• important notion during mutation


  • Change in shape in reaction to a condition

    • Conducted on highest valued positive stimulus function

    • Change of creature’s actual shape to a target shape

    • Change kept smooth by damped motion equations

  • Target shape may change during a response

    • Creature must respond to another stimulus

  • Response is active for several time steps

Search module
Search Module

  • Use of GA to pick near optimal behaviors

  • Parallel processing of solutions

    • each processor handles one genome solution per generation

do parallel

Randomize genome

end do

for generation = 1 to number_of_generations

do parallel

Evaluate genome

Select mate from another processor

Cross genome with mate

Mutate genome

end do

end for


  • Initial parameters chosen at random

  • Favorable initial gene pool formed

    • hill climbing algorithm used to find good initial solutions to populate gene pool

    • each solution mutated, re-evaluated four times

      • mutation skewed towards multi-step solutions

    • best of five solutions on each processor used

      • final population is non-random, skewed


  • One of the most important aspects of GA

  • Net horizontal distance covered by center of mass in given time

    • Sometimes this encourages “cheating”

    • e.g., leap head-first rather than walking

  • To encourage walking, modify criteria

    • e.g., net horizontal distance covered by midpoint between two feet - i.e., use your feet!

Mate selection
Mate Selection

  • Only local mating permitted

    • maintains diversity, handles multimodality

    • mate chosen on a random walk of 10 steps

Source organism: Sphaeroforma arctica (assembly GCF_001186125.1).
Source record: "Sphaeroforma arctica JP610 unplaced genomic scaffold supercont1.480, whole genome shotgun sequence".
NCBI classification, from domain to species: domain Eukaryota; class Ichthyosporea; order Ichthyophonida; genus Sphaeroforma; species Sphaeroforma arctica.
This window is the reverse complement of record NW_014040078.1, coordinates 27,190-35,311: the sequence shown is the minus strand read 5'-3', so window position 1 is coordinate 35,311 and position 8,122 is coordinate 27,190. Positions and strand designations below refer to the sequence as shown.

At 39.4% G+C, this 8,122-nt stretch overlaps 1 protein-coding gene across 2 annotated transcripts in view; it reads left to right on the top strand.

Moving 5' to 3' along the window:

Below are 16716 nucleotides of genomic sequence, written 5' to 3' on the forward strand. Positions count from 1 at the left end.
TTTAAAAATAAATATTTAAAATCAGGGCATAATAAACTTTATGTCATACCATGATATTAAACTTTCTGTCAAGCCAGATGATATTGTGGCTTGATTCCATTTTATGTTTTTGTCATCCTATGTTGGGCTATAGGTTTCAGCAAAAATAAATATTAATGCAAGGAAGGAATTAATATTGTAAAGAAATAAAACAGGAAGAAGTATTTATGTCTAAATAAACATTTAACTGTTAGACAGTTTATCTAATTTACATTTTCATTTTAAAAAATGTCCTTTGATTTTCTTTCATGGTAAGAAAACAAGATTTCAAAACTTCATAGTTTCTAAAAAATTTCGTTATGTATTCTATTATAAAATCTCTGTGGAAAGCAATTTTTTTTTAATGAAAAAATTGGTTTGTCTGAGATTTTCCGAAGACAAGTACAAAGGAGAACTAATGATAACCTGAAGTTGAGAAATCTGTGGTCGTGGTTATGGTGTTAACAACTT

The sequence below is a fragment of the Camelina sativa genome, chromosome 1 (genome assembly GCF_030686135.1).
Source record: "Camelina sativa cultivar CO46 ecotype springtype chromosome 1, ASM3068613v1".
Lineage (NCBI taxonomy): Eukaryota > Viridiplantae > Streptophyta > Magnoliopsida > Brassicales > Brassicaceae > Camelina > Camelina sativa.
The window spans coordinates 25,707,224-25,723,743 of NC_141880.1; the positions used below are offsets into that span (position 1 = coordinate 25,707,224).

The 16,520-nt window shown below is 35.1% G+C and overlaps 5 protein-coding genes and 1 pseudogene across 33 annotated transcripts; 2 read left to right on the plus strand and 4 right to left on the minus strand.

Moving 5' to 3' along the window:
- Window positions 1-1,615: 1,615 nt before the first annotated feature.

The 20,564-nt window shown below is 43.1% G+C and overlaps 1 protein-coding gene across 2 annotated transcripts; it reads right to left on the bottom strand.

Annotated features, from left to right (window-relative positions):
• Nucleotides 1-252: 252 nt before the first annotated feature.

• if better solution than self found, mate is chosen

      • otherwise, current solution stays single

    • produces large local colonies of good genes

      • larger colonies use up more processing power

  • Convergence - when one colony dominates


  • Linear crossover not seen as meaningful

    • certain parameters should migrate as groups

  • More structured, specialized crossover used

    • two (of ten) SR pairs taken from self

    • six (of ten) SR pairs taken from mate

    • one SR pair created with stimuli and response taken from each parent, respectively

    • one SR pair created with numbers taken by random from parents


  • Mutation algorithm tailored for SR method

  • One SR pair in genome is subject to creep

    • each parameter in pair is slightly changed

  • One SR pair is randomized from scratch

    • but one corner of sensitive regions of new stimulus function coincides with original sense-space trajectory

      • keeps new functions from either dominating or not having any effect.


  • Hardware, software used

    • 4,096 processor Thinking Machines CM-2

    • Code written in C*

  • Creatures used

    • 5 rod figures; 50 time steps; 100 generations

      • Five-rod Fred

      • Mr. Star-man

      • Beryl Biped

        • importance of adapting criteria

  • 30 to 60 minutes of computation used